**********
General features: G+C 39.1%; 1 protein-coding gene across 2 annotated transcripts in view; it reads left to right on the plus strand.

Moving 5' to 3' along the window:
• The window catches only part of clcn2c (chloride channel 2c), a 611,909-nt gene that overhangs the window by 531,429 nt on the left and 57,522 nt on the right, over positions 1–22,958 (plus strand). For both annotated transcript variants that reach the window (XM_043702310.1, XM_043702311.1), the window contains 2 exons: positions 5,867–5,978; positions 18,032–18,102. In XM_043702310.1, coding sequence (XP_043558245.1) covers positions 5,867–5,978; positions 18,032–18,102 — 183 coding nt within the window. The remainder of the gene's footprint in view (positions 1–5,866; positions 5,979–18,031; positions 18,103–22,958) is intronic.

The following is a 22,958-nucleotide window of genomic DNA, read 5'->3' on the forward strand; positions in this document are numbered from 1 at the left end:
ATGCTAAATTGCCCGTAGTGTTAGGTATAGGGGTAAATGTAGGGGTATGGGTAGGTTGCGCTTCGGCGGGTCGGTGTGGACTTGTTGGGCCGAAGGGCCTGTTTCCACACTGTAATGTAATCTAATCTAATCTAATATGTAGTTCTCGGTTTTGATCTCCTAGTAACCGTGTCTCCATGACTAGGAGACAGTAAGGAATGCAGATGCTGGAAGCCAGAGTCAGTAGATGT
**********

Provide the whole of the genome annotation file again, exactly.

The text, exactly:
General features: G+C 39.1%; 1 protein-coding gene across 2 annotated transcripts in view; it reads left to right on the plus strand.

Moving 5' to 3' along the window:
• The window catches only part of clcn2c (chloride channel 2c), a 611,909-nt gene that overhangs the window by 531,429 nt on the left and 57,522 nt on the right, over positions 1–22,958 (plus strand). For both annotated transcript variants that reach the window (XM_043702310.1, XM_043702311.1), the window contains 2 exons: positions 5,867–5,978; positions 18,032–18,102. In XM_043702310.1, coding sequence (XP_043558245.1) covers positions 5,867–5,978; positions 18,032–18,102 — 183 coding nt within the window. The remainder of the gene's footprint in view (positions 1–5,866; positions 5,979–18,031; positions 18,103–22,958) is intronic.

The following is a 22,958-nucleotide window of genomic DNA, read 5'->3' on the forward strand; positions in this document are numbered from 1 at the left end:
ATGCTAAATTGCCCGTAGTGTTAGGTATAGGGGTAAATGTAGGGGTATGGGTAGGTTGCGCTTCGGCGGGTCGGTGTGGACTTGTTGGGCCGAAGGGCCTGTTTCCACACTGTAATGTAATCTAATCTAATCTAATATGTAGTTCTCGGTTTTGATCTCCTAGTAACCGTGTCTCCATGACTAGGAGACAGTAAGGAATGCAGATGCTGGAAGCCAGAGTCAGTAGATGT